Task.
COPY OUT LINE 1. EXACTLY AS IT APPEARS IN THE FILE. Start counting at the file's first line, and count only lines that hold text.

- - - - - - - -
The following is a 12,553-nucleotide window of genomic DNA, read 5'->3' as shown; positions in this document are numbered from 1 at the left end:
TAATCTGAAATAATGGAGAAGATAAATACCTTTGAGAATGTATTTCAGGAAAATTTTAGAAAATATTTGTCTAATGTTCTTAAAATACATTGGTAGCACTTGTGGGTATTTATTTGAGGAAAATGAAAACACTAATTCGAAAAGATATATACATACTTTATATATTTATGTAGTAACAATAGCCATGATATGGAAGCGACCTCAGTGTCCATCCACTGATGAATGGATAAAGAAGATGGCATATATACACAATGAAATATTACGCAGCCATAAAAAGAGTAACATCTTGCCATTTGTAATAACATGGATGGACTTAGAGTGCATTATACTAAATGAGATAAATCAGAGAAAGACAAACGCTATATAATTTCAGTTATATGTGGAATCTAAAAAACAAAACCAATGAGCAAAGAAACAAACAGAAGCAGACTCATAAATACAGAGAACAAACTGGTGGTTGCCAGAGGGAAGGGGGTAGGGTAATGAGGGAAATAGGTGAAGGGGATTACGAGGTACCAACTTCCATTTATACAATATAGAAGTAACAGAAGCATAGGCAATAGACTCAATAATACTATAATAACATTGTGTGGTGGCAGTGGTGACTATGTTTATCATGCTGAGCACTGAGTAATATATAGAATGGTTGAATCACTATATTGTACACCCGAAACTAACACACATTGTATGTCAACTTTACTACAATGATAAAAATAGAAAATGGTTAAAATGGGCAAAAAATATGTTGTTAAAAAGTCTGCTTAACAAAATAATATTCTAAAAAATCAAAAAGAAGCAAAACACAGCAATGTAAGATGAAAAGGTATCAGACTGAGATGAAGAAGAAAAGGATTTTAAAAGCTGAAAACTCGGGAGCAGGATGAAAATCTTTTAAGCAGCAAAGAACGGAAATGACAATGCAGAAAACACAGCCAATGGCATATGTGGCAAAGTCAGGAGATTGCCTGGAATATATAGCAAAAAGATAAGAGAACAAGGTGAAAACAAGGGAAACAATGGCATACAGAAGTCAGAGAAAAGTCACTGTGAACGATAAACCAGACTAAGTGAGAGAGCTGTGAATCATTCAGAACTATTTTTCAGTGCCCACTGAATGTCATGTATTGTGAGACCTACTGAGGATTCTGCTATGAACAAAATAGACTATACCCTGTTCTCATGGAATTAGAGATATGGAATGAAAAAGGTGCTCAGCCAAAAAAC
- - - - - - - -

The following is a 12,553-nucleotide window of genomic DNA, read 5'->3' as shown; positions in this document are numbered from 1 at the left end: